So, for building the walls, 1/2-inch sheets are the golden standard. If you want the drywall to be fire-resistant, use 5/8-inch panels instead. The ceiling will also benefit from slightly thicker sheets as they will last longer. Thinner sheets (1/4 inches) are only good for covering curved walls and masking cracks on thicker panels. The same is true for 3/4-inch drywall: it’s used for patching up old, worn-out, and cracked drywall.
The Size Also Matters
Most drywall sheets you see out there are 4×8 feet. First, these are cheap. Second, since they’re relatively lightweight, they don’t require two sets of hands for transportation. Besides, most framing structures are specifically built to accommodate drywall boards of this size. With that said, to achieve a smooth surface that holds paint really well, you might want to choose 4×10-foot sheets instead. They’ll be 50% heavier and cost more.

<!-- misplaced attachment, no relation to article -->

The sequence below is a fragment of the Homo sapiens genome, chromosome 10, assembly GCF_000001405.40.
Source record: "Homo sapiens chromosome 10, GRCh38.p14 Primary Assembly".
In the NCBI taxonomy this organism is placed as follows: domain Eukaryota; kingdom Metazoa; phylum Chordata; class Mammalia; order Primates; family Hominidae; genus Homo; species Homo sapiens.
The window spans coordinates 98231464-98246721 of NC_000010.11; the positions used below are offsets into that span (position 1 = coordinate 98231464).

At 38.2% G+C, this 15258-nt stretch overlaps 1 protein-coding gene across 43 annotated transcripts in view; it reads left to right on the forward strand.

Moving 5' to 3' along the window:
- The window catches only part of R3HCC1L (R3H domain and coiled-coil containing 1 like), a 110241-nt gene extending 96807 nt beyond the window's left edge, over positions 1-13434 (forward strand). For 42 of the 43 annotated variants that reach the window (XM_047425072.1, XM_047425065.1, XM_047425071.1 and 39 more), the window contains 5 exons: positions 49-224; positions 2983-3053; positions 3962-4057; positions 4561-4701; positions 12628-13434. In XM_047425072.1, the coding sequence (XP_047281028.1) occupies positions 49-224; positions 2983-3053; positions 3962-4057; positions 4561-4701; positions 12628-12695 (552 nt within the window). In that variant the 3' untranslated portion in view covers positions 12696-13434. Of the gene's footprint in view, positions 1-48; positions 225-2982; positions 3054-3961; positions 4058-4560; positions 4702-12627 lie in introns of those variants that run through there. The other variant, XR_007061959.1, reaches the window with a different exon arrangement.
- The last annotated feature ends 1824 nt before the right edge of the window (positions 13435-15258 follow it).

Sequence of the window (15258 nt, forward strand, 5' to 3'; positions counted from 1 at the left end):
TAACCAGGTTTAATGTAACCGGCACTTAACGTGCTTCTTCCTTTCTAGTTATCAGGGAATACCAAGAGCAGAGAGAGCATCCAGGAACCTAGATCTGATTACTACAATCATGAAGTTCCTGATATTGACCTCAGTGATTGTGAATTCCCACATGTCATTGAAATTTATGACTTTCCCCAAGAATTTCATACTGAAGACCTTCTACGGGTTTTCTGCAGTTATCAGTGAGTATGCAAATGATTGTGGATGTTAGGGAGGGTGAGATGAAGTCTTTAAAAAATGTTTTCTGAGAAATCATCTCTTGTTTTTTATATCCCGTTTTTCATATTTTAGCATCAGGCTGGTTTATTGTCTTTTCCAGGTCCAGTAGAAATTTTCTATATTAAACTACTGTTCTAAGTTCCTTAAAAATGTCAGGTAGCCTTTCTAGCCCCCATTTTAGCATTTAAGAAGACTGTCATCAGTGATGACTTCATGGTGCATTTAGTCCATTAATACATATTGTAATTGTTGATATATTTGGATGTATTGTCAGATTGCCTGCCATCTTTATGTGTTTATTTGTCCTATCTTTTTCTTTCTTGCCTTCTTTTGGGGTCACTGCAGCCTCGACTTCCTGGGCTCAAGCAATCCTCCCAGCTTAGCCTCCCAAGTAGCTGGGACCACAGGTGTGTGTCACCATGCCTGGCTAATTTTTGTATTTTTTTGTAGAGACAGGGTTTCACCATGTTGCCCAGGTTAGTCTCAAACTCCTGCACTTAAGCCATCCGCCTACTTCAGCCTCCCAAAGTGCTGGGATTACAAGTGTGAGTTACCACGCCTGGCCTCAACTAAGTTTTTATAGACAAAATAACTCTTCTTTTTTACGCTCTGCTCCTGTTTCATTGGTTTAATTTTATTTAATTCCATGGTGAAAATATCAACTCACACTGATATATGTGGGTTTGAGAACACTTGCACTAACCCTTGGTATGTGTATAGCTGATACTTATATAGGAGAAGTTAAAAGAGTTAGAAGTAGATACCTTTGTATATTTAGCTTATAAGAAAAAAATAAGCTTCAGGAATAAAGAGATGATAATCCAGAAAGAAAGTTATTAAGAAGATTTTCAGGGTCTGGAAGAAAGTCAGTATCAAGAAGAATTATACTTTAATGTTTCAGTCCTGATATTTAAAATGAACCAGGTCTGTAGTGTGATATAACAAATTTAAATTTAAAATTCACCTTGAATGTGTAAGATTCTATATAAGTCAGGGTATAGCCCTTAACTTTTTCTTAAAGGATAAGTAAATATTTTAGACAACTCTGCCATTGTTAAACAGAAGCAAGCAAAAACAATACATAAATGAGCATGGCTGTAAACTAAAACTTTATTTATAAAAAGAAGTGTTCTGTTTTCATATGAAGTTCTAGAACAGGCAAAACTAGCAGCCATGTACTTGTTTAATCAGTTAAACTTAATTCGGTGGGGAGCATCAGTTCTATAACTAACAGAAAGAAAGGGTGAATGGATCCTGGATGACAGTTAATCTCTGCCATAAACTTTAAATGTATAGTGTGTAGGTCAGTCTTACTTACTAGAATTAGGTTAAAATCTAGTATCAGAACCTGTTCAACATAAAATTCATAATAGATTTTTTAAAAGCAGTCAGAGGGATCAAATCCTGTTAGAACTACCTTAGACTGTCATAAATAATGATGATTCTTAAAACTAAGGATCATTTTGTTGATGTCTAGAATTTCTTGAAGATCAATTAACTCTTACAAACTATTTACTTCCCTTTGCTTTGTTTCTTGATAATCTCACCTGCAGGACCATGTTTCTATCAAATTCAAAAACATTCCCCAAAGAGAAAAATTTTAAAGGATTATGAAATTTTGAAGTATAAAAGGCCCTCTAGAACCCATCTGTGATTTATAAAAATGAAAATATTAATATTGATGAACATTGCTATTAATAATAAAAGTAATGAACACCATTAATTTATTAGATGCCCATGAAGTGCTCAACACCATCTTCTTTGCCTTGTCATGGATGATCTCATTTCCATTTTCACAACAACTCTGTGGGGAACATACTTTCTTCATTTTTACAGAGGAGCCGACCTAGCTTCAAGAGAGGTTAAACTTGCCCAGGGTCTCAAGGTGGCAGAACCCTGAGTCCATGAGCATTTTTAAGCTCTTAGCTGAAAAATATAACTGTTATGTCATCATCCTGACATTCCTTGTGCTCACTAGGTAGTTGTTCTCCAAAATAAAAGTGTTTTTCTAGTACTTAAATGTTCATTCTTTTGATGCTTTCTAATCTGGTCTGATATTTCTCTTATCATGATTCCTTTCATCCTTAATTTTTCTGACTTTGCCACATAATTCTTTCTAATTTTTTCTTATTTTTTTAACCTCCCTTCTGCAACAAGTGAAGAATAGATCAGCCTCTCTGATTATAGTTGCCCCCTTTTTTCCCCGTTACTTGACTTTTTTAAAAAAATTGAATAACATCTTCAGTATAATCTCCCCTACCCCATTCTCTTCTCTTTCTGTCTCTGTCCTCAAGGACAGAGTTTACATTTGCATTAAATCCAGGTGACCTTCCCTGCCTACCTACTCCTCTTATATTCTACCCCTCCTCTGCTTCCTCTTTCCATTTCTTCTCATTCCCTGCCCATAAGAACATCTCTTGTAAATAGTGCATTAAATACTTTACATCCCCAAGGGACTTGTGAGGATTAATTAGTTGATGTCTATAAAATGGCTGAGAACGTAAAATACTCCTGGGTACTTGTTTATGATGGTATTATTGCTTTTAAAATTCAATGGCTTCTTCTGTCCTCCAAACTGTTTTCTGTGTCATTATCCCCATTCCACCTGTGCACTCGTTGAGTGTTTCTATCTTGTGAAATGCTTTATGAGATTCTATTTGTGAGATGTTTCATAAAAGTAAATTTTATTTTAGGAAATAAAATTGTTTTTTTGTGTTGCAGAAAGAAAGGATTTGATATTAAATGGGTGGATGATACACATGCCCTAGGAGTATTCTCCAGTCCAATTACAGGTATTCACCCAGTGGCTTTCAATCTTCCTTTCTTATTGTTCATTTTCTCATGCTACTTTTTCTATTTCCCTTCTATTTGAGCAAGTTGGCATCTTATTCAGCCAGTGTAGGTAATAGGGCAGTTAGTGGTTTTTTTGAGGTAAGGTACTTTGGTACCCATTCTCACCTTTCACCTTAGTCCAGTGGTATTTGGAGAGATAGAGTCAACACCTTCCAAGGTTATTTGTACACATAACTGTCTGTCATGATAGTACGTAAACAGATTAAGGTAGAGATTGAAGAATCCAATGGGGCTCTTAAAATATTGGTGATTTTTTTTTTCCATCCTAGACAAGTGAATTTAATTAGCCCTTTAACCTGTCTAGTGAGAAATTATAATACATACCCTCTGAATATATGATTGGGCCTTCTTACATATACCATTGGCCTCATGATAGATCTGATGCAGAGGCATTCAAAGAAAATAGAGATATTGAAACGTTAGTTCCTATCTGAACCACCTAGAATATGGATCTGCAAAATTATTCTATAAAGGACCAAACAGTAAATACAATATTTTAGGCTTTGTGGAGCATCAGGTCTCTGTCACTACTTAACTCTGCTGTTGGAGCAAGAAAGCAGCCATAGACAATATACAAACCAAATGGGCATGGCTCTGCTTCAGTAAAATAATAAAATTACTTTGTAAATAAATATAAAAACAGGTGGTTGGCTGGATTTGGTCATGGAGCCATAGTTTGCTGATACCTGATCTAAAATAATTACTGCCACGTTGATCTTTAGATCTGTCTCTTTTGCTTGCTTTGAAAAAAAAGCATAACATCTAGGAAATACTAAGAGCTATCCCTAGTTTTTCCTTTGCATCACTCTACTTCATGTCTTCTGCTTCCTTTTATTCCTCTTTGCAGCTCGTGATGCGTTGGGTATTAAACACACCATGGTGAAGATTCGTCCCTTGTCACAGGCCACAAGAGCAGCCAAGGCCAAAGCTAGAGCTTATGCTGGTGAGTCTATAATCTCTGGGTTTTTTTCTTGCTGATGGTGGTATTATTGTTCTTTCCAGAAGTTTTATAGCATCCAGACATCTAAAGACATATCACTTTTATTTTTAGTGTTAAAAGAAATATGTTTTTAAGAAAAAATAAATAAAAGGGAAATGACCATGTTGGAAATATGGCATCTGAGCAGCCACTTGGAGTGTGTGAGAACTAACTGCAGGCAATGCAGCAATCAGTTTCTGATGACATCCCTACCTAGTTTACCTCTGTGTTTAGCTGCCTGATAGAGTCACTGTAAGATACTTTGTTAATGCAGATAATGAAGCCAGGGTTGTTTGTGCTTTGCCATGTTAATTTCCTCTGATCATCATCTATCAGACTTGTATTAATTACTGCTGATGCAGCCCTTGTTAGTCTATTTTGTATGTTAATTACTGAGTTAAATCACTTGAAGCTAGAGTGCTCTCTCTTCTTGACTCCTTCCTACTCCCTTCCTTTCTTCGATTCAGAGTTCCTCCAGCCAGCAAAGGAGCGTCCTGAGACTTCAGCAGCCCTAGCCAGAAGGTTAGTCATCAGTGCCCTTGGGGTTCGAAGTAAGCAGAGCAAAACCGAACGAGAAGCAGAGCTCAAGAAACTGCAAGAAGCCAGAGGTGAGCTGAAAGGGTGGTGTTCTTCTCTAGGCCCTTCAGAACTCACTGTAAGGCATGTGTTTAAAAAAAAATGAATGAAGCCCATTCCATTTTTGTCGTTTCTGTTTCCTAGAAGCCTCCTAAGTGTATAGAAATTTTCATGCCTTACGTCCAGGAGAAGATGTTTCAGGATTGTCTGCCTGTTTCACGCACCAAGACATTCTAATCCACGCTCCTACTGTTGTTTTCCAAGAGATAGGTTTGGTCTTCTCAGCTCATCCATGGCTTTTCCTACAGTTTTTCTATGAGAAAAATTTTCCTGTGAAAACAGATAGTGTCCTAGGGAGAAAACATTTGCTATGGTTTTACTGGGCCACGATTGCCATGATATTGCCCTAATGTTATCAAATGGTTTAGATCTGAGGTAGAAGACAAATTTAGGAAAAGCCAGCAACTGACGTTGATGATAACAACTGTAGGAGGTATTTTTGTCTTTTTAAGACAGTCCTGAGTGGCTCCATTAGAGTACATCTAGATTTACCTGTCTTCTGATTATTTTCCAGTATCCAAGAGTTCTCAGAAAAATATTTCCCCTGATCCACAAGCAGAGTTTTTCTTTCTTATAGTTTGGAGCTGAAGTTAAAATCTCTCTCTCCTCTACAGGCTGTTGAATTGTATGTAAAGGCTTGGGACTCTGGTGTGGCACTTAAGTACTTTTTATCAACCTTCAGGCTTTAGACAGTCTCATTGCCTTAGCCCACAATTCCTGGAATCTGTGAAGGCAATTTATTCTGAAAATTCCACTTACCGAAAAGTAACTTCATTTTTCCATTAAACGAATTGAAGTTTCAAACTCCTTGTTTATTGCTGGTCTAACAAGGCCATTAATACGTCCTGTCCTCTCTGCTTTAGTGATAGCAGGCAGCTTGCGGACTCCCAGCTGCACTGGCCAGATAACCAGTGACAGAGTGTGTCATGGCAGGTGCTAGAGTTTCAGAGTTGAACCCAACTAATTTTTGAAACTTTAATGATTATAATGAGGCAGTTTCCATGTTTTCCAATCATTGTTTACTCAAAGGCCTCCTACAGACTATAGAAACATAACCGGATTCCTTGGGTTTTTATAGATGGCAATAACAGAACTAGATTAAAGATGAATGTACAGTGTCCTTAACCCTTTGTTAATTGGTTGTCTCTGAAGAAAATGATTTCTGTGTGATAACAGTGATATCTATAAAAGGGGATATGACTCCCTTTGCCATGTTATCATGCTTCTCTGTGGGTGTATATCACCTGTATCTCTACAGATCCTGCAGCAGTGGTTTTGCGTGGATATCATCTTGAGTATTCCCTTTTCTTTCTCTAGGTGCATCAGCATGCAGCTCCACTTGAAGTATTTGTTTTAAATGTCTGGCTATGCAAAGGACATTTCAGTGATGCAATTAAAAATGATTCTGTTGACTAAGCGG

Next, we have 4×12-foot and 4×16-foot. These aren’t as common, though, especially when it comes to standard construction or DIY plans. However, for large-scale projects, the bigger the panels, the faster you can cover the frame with drywall. Ultimately, it all comes down to what your current requirements are.
Advantages of Drywall
Disadvantages of Drywall
Frequently Asked Questions (FAQs)
What’s the Right Size for Drywall?
To answer this question, you need to first decide what kind of a project you’re working on and what role the drywall will play in that. If you’re not a pro but like to work on some DIY stuff in your garage, go with 4×8-feet sheets. The biggest reason for that is flexibility. These panels can be cut with basic instruments/tools and are fairly lightweight.